Why LALACS? The Faculty’s Perspective

Posted on October 25th, 2017 by

Scott Ickes || Faculty in History

I love teaching the historical diversity of Latin America and deflating the common stereotypes of the region, and I love disrupting the self-serving narrative here in the U.S. of North American “success” versus Latin American “failure.” Latin American History for me is a fascinating theater of contrasts and similarities, of parallels and differences across the Americas. Students educated or raised in the United States can get such a one-sided view. They are amazed at the similarities across the region and our tightly-woven hemispheric transnational relationships, and shocked at the role of the U.S. in perpetuating violence in the region. Students appreciate learning of the courage, achievement and ingenuity in the region in the face of adversity. Students bristle at the arrogance and ethno-centricity as North Americans marginalize Latin America as “non-Western History,” something that is patently not true. I teach Latin America as a workshop on the world, to expose students to so much more of the human condition and the variety of political, cultural and economic landscapes in which they will soon be making their way. I feel very lucky to apply the history of the region to sharper understandings of how things work “here at home” and of each student’s place in our globalized world — and all this quite apart from the reality that “Latin” America has long been and is increasingly part of who we are here in the U.S.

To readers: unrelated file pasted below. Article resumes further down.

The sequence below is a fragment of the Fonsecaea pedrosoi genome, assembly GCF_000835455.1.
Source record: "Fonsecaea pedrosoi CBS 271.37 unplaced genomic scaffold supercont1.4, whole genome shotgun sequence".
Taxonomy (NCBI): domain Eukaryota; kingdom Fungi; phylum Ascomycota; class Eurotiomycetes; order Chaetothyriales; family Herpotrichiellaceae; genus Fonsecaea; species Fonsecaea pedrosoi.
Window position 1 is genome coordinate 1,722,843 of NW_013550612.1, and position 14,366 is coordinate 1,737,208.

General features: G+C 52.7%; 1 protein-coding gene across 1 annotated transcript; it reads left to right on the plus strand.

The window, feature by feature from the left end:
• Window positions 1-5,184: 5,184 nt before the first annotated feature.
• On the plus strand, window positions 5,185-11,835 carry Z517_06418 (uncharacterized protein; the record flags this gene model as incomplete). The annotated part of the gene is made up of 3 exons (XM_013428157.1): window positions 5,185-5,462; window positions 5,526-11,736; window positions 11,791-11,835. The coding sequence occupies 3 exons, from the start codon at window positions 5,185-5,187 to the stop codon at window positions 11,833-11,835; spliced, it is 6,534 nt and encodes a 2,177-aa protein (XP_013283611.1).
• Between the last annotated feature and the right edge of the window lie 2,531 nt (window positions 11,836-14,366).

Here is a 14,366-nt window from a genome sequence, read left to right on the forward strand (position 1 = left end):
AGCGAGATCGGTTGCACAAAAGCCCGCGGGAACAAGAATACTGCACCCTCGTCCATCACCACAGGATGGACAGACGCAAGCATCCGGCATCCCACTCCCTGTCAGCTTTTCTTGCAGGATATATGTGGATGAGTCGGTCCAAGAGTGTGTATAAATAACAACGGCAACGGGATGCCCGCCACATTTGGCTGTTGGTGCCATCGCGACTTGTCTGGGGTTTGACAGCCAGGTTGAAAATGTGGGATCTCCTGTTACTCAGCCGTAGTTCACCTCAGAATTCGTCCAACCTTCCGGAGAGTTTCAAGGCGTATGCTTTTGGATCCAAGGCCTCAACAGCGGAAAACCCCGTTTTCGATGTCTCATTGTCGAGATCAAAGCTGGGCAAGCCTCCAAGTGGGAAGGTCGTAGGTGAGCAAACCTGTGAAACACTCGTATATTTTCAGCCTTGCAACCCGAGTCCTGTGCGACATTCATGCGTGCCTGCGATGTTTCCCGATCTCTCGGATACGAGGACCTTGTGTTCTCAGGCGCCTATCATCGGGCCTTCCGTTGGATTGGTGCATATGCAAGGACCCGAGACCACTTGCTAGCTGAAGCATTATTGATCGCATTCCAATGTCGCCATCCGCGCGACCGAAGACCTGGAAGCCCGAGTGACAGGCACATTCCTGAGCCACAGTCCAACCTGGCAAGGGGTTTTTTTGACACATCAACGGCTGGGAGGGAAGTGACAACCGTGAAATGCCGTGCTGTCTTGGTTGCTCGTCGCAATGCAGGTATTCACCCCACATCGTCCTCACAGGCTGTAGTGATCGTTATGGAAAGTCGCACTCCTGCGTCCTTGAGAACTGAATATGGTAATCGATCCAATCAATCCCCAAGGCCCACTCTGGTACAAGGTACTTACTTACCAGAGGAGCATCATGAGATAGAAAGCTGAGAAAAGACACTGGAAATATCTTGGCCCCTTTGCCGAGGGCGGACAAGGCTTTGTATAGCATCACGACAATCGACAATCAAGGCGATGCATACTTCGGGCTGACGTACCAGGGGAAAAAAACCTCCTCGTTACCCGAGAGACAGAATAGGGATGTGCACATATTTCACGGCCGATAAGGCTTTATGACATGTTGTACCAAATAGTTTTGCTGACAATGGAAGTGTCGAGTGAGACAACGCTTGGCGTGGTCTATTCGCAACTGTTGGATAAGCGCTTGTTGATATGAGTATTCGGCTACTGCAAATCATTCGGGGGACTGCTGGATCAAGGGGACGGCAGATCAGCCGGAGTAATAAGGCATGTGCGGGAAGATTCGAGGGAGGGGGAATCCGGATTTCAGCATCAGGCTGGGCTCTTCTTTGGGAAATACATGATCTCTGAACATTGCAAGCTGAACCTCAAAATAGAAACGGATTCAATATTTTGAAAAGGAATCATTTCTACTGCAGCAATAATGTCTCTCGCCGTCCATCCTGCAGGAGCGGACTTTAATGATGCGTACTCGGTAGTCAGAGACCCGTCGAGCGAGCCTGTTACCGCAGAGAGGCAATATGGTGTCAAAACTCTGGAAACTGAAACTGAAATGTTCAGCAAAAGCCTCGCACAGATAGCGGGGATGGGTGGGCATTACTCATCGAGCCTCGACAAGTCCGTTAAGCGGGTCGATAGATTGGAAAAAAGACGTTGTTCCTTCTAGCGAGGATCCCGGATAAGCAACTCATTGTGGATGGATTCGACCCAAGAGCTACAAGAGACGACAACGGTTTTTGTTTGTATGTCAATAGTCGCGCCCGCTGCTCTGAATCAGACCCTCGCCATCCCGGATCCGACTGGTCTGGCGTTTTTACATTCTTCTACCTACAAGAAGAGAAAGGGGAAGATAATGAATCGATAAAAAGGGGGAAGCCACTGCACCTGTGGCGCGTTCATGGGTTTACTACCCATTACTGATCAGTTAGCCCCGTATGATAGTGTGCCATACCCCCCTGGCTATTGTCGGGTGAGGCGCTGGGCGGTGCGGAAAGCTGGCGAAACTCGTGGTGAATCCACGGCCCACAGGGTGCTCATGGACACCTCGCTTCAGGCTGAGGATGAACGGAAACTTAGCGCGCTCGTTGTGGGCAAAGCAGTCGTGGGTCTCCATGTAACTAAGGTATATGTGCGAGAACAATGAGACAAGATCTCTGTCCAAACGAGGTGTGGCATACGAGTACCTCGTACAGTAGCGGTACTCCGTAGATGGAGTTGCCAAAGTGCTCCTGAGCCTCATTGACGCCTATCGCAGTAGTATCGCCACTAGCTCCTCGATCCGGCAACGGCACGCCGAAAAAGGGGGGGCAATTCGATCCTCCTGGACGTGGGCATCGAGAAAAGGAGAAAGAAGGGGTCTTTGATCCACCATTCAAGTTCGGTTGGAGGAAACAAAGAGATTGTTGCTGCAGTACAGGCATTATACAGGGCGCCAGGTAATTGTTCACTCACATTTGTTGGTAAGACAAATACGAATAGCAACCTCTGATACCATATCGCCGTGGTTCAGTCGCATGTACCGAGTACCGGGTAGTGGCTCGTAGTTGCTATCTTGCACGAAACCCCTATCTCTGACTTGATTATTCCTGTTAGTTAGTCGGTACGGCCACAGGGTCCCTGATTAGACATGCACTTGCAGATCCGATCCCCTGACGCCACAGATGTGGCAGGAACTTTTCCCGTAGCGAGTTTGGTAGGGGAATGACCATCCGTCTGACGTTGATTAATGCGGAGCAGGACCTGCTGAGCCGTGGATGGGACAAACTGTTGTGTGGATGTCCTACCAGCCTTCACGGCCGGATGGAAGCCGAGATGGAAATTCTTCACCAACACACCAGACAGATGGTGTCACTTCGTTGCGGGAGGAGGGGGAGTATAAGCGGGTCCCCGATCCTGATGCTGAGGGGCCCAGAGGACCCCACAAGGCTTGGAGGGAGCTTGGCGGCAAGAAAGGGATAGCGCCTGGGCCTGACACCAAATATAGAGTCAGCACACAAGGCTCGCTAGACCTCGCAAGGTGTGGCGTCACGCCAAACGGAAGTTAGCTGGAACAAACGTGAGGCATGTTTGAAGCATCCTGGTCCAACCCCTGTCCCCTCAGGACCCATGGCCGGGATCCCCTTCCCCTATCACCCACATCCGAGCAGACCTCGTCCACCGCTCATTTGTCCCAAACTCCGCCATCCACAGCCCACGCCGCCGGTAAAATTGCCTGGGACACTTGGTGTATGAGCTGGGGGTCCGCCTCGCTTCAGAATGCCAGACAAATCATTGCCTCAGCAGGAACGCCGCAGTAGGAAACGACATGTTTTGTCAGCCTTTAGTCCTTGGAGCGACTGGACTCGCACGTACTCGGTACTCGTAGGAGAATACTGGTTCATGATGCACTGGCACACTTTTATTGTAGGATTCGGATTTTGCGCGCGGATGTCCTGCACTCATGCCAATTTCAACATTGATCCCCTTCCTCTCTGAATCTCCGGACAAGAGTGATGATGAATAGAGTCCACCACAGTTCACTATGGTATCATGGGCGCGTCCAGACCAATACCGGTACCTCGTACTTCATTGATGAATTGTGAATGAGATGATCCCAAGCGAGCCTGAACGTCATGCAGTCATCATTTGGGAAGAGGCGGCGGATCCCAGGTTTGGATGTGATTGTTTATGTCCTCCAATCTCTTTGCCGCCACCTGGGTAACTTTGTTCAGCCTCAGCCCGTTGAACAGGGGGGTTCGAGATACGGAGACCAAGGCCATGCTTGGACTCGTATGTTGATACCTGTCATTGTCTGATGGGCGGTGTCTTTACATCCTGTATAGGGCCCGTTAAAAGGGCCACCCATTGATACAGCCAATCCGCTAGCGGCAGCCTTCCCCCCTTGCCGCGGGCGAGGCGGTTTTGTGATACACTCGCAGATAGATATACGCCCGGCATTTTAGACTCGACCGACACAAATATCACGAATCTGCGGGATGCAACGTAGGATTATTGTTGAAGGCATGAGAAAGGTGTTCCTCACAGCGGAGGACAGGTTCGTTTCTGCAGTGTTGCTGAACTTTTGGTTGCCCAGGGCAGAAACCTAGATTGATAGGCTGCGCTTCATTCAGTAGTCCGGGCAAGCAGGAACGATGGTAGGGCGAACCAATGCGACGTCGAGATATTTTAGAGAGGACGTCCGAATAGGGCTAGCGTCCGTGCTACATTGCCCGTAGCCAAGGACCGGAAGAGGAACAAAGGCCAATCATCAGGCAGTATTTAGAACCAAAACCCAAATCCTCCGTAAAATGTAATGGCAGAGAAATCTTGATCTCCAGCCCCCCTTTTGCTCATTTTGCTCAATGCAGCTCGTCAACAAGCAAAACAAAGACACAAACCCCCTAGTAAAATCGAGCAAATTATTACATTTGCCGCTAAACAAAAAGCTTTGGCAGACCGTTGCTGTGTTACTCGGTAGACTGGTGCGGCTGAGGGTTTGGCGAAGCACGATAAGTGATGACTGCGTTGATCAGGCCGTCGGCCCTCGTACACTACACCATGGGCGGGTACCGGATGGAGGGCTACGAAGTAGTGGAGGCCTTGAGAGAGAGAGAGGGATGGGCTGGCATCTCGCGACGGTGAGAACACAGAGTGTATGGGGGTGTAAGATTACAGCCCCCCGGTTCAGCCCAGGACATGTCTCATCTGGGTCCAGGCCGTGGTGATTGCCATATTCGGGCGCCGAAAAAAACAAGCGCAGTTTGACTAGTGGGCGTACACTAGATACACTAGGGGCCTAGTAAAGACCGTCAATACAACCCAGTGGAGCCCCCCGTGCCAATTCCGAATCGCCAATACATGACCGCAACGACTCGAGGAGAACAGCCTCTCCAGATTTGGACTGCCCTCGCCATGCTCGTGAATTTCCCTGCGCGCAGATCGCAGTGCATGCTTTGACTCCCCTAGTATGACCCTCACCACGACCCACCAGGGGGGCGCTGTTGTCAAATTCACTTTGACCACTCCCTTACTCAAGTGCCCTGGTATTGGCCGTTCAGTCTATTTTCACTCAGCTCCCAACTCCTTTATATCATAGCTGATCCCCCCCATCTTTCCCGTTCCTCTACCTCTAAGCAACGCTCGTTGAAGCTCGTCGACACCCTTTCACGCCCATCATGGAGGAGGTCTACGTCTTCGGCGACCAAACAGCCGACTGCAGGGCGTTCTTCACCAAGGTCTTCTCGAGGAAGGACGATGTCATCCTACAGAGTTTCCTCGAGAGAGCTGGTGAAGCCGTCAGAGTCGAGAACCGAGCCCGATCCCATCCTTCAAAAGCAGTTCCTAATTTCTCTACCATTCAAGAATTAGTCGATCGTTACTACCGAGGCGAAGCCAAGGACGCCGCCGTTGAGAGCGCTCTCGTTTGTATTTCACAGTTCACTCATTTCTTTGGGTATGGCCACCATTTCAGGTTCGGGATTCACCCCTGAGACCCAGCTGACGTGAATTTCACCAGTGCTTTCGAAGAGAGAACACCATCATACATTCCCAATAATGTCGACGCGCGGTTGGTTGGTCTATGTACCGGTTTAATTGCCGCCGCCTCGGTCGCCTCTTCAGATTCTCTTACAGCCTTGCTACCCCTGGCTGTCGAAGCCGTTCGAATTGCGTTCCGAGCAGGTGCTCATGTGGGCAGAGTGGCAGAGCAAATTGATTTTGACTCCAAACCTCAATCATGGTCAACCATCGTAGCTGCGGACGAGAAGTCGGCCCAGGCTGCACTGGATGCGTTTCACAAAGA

Beatriz Torres || Faculty in Communication Studies

As a Latin Americanist I want to be able to help change conditions that create health inequalities throughout the Americas. I want to help others understand the wealth and diversity of Latin America. I enjoy meeting new people and holding interdisciplinary conversations. I teach interpersonal communication, public health and the LALACS Capstone.

 

Patric Giesler || Faculty in Sociology / Anthropology

Once Brazil entered my bloodstream during my Peace Corps days I was addicted. I am much more me in Brazil and in Latin America than anywhere else in the world. It is a love, a warmth, a connection and an intrigue that only increases with age. These are a people that touch others deeply and you don’t ever forget. In many ways, I am nothing. Period. Brazil and Latin America are life for me.

 

Suzanne Wilson || Faculty in Sociology / Anthropology

LALACS is key to understanding the current world. As an undergraduate I studied abroad in Colombia and fell in love with the region. This led me to study U.S. Drug Policy in Colombia and Latin America, a subject I teach and research today.

 

Angelique Dwyer || Faculty in Spanish

I first experienced the richness of Latin America as an undergraduate student in Mexico. I lived in a big house with students from Colombia, Puerto Rico and Argentina. The caleñas taught me how to dance salsa and the bogotanas illustrated the value of the phrase: “vámonos de rumba;” the boricuas introduced me to arroz con gandules while the cordobesas reminded me that Argentines simply don’t sleep. Later, that exploration of diversity and warmth of culture continued throughout graduate school in the Midwest, where I befriended peers from Cuba, Chile, Venezuela, Paraguay, the Dominican Republic, Costa Rica and Nicaragua. It was during these years and in the U.S. that I learned to understand both academically, as well as personally, the wealth and complexity of Latin America. Today, I teach and research Cultural Studies — no surprise from an American who happened to grow up in Mexico, right? — and thanks to all that dancing and “rumba” I focused my expertise on Performance Studies. And yet, there’s so much more to learn.

 

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